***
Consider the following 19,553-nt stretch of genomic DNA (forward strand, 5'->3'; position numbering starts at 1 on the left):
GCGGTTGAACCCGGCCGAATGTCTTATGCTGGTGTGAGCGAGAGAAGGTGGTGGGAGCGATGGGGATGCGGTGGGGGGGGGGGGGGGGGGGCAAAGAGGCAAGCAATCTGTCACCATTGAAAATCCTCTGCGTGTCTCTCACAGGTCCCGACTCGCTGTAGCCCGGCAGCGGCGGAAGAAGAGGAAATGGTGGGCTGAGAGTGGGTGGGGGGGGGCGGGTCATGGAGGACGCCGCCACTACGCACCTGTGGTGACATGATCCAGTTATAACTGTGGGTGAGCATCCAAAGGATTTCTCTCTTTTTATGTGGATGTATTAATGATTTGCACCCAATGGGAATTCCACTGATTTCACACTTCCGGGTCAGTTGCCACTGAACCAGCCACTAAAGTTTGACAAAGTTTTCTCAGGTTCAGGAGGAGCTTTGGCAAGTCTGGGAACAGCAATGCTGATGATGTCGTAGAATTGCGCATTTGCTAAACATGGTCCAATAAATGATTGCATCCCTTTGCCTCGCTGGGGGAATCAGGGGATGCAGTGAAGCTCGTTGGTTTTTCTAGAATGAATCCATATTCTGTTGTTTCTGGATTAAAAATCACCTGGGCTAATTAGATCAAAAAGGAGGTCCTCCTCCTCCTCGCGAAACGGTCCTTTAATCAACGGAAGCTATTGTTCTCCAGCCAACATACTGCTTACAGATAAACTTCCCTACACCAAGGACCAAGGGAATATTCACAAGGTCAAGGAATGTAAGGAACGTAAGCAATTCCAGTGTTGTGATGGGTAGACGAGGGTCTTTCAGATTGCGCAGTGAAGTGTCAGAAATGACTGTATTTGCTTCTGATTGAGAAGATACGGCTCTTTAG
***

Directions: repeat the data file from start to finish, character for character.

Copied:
Consider the following 19,553-nt stretch of genomic DNA (forward strand, 5'->3'; position numbering starts at 1 on the left):
GCGGTTGAACCCGGCCGAATGTCTTATGCTGGTGTGAGCGAGAGAAGGTGGTGGGAGCGATGGGGATGCGGTGGGGGGGGGGGGGGGGGGGCAAAGAGGCAAGCAATCTGTCACCATTGAAAATCCTCTGCGTGTCTCTCACAGGTCCCGACTCGCTGTAGCCCGGCAGCGGCGGAAGAAGAGGAAATGGTGGGCTGAGAGTGGGTGGGGGGGGGCGGGTCATGGAGGACGCCGCCACTACGCACCTGTGGTGACATGATCCAGTTATAACTGTGGGTGAGCATCCAAAGGATTTCTCTCTTTTTATGTGGATGTATTAATGATTTGCACCCAATGGGAATTCCACTGATTTCACACTTCCGGGTCAGTTGCCACTGAACCAGCCACTAAAGTTTGACAAAGTTTTCTCAGGTTCAGGAGGAGCTTTGGCAAGTCTGGGAACAGCAATGCTGATGATGTCGTAGAATTGCGCATTTGCTAAACATGGTCCAATAAATGATTGCATCCCTTTGCCTCGCTGGGGGAATCAGGGGATGCAGTGAAGCTCGTTGGTTTTTCTAGAATGAATCCATATTCTGTTGTTTCTGGATTAAAAATCACCTGGGCTAATTAGATCAAAAAGGAGGTCCTCCTCCTCCTCGCGAAACGGTCCTTTAATCAACGGAAGCTATTGTTCTCCAGCCAACATACTGCTTACAGATAAACTTCCCTACACCAAGGACCAAGGGAATATTCACAAGGTCAAGGAATGTAAGGAACGTAAGCAATTCCAGTGTTGTGATGGGTAGACGAGGGTCTTTCAGATTGCGCAGTGAAGTGTCAGAAATGACTGTATTTGCTTCTGATTGAGAAGATACGGCTCTTTAG